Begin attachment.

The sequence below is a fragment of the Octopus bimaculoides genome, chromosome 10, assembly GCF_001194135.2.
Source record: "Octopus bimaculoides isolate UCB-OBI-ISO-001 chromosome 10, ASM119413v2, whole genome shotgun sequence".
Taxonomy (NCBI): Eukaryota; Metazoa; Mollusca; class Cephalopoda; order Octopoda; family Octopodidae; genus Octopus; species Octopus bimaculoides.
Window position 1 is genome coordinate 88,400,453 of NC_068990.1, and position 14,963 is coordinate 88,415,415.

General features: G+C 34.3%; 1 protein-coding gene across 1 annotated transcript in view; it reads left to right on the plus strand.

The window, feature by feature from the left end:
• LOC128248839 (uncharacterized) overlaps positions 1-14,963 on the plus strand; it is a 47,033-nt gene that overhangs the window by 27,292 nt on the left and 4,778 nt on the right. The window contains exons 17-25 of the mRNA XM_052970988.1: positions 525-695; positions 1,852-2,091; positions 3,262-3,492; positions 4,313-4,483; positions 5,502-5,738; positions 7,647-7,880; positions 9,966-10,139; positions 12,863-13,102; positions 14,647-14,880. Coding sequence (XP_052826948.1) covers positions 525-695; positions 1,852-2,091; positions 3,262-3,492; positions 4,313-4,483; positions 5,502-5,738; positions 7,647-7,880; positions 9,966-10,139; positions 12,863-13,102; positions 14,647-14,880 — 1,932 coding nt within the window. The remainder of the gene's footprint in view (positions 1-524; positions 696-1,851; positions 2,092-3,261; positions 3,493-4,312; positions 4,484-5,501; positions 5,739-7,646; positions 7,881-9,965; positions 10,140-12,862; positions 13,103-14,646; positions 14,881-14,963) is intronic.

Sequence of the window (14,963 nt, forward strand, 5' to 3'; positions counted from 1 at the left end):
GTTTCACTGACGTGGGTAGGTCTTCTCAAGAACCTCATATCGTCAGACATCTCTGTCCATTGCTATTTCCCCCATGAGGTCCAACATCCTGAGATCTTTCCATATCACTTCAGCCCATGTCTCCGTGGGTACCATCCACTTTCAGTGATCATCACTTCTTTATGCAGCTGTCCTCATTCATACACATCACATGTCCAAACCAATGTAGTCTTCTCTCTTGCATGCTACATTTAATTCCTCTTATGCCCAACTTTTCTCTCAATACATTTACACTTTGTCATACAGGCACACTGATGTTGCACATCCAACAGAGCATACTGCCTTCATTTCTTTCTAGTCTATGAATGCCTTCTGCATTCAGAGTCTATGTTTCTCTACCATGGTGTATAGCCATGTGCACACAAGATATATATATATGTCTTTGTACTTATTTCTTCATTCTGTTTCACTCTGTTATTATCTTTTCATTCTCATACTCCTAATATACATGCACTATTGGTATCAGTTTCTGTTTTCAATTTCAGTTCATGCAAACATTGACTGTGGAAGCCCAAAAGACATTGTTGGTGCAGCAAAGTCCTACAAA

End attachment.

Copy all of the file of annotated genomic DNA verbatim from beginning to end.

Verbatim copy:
The sequence below is a fragment of the Octopus bimaculoides genome, chromosome 10, assembly GCF_001194135.2.
Source record: "Octopus bimaculoides isolate UCB-OBI-ISO-001 chromosome 10, ASM119413v2, whole genome shotgun sequence".
Taxonomy (NCBI): Eukaryota; Metazoa; Mollusca; class Cephalopoda; order Octopoda; family Octopodidae; genus Octopus; species Octopus bimaculoides.
Window position 1 is genome coordinate 88,400,453 of NC_068990.1, and position 14,963 is coordinate 88,415,415.

General features: G+C 34.3%; 1 protein-coding gene across 1 annotated transcript in view; it reads left to right on the plus strand.

The window, feature by feature from the left end:
• LOC128248839 (uncharacterized) overlaps positions 1-14,963 on the plus strand; it is a 47,033-nt gene that overhangs the window by 27,292 nt on the left and 4,778 nt on the right. The window contains exons 17-25 of the mRNA XM_052970988.1: positions 525-695; positions 1,852-2,091; positions 3,262-3,492; positions 4,313-4,483; positions 5,502-5,738; positions 7,647-7,880; positions 9,966-10,139; positions 12,863-13,102; positions 14,647-14,880. Coding sequence (XP_052826948.1) covers positions 525-695; positions 1,852-2,091; positions 3,262-3,492; positions 4,313-4,483; positions 5,502-5,738; positions 7,647-7,880; positions 9,966-10,139; positions 12,863-13,102; positions 14,647-14,880 — 1,932 coding nt within the window. The remainder of the gene's footprint in view (positions 1-524; positions 696-1,851; positions 2,092-3,261; positions 3,493-4,312; positions 4,484-5,501; positions 5,739-7,646; positions 7,881-9,965; positions 10,140-12,862; positions 13,103-14,646; positions 14,881-14,963) is intronic.

Sequence of the window (14,963 nt, forward strand, 5' to 3'; positions counted from 1 at the left end):
GTTTCACTGACGTGGGTAGGTCTTCTCAAGAACCTCATATCGTCAGACATCTCTGTCCATTGCTATTTCCCCCATGAGGTCCAACATCCTGAGATCTTTCCATATCACTTCAGCCCATGTCTCCGTGGGTACCATCCACTTTCAGTGATCATCACTTCTTTATGCAGCTGTCCTCATTCATACACATCACATGTCCAAACCAATGTAGTCTTCTCTCTTGCATGCTACATTTAATTCCTCTTATGCCCAACTTTTCTCTCAATACATTTACACTTTGTCATACAGGCACACTGATGTTGCACATCCAACAGAGCATACTGCCTTCATTTCTTTCTAGTCTATGAATGCCTTCTGCATTCAGAGTCTATGTTTCTCTACCATGGTGTATAGCCATGTGCACACAAGATATATATATATGTCTTTGTACTTATTTCTTCATTCTGTTTCACTCTGTTATTATCTTTTCATTCTCATACTCCTAATATACATGCACTATTGGTATCAGTTTCTGTTTTCAATTTCAGTTCATGCAAACATTGACTGTGGAAGCCCAAAAGACATTGTTGGTGCAGCAAAGTCCTACAAA